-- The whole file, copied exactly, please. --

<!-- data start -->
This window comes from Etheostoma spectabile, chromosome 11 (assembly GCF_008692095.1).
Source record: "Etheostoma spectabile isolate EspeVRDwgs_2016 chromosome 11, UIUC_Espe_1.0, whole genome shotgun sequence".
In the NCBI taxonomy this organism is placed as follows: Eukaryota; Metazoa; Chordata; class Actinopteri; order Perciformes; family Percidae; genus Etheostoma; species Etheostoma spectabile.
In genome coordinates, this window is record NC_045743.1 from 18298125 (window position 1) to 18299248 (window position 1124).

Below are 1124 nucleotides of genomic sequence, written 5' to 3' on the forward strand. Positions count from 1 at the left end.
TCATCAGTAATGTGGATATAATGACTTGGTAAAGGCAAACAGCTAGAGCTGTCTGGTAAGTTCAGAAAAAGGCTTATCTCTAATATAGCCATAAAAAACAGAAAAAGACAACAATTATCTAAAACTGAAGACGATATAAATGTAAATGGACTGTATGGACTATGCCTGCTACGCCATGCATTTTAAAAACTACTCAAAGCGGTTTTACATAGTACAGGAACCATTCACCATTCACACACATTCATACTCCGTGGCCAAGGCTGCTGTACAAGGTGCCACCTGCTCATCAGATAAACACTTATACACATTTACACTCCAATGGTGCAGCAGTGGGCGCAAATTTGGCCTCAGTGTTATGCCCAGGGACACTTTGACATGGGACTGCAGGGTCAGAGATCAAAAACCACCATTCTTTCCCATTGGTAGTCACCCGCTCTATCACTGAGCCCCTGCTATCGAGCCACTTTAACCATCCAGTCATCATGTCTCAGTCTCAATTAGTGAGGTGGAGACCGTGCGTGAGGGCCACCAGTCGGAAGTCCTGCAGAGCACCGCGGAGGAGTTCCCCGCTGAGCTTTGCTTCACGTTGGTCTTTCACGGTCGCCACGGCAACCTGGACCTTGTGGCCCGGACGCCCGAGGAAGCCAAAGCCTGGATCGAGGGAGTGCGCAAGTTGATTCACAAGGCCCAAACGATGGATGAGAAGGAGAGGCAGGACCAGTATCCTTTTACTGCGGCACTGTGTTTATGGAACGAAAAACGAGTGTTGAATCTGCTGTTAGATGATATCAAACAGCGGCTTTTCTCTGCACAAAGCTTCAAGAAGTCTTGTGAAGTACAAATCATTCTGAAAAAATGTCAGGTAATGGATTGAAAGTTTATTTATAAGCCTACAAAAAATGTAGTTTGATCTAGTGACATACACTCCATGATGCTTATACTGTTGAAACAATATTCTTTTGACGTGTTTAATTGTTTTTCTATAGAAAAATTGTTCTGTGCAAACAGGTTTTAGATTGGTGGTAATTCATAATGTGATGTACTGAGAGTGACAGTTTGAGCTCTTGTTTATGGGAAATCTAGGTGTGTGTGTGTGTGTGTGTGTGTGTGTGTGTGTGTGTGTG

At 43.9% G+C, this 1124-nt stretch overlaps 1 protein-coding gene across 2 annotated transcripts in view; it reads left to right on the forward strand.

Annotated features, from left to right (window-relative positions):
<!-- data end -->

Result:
This window comes from Etheostoma spectabile, chromosome 11 (assembly GCF_008692095.1).
Source record: "Etheostoma spectabile isolate EspeVRDwgs_2016 chromosome 11, UIUC_Espe_1.0, whole genome shotgun sequence".
In the NCBI taxonomy this organism is placed as follows: Eukaryota; Metazoa; Chordata; class Actinopteri; order Perciformes; family Percidae; genus Etheostoma; species Etheostoma spectabile.
In genome coordinates, this window is record NC_045743.1 from 18298125 (window position 1) to 18299248 (window position 1124).

Below are 1124 nucleotides of genomic sequence, written 5' to 3' on the forward strand. Positions count from 1 at the left end.
TCATCAGTAATGTGGATATAATGACTTGGTAAAGGCAAACAGCTAGAGCTGTCTGGTAAGTTCAGAAAAAGGCTTATCTCTAATATAGCCATAAAAAACAGAAAAAGACAACAATTATCTAAAACTGAAGACGATATAAATGTAAATGGACTGTATGGACTATGCCTGCTACGCCATGCATTTTAAAAACTACTCAAAGCGGTTTTACATAGTACAGGAACCATTCACCATTCACACACATTCATACTCCGTGGCCAAGGCTGCTGTACAAGGTGCCACCTGCTCATCAGATAAACACTTATACACATTTACACTCCAATGGTGCAGCAGTGGGCGCAAATTTGGCCTCAGTGTTATGCCCAGGGACACTTTGACATGGGACTGCAGGGTCAGAGATCAAAAACCACCATTCTTTCCCATTGGTAGTCACCCGCTCTATCACTGAGCCCCTGCTATCGAGCCACTTTAACCATCCAGTCATCATGTCTCAGTCTCAATTAGTGAGGTGGAGACCGTGCGTGAGGGCCACCAGTCGGAAGTCCTGCAGAGCACCGCGGAGGAGTTCCCCGCTGAGCTTTGCTTCACGTTGGTCTTTCACGGTCGCCACGGCAACCTGGACCTTGTGGCCCGGACGCCCGAGGAAGCCAAAGCCTGGATCGAGGGAGTGCGCAAGTTGATTCACAAGGCCCAAACGATGGATGAGAAGGAGAGGCAGGACCAGTATCCTTTTACTGCGGCACTGTGTTTATGGAACGAAAAACGAGTGTTGAATCTGCTGTTAGATGATATCAAACAGCGGCTTTTCTCTGCACAAAGCTTCAAGAAGTCTTGTGAAGTACAAATCATTCTGAAAAAATGTCAGGTAATGGATTGAAAGTTTATTTATAAGCCTACAAAAAATGTAGTTTGATCTAGTGACATACACTCCATGATGCTTATACTGTTGAAACAATATTCTTTTGACGTGTTTAATTGTTTTTCTATAGAAAAATTGTTCTGTGCAAACAGGTTTTAGATTGGTGGTAATTCATAATGTGATGTACTGAGAGTGACAGTTTGAGCTCTTGTTTATGGGAAATCTAGGTGTGTGTGTGTGTGTGTGTGTGTGTGTGTGTGTGTGTGTG

At 43.9% G+C, this 1124-nt stretch overlaps 1 protein-coding gene across 2 annotated transcripts in view; it reads left to right on the forward strand.

Annotated features, from left to right (window-relative positions):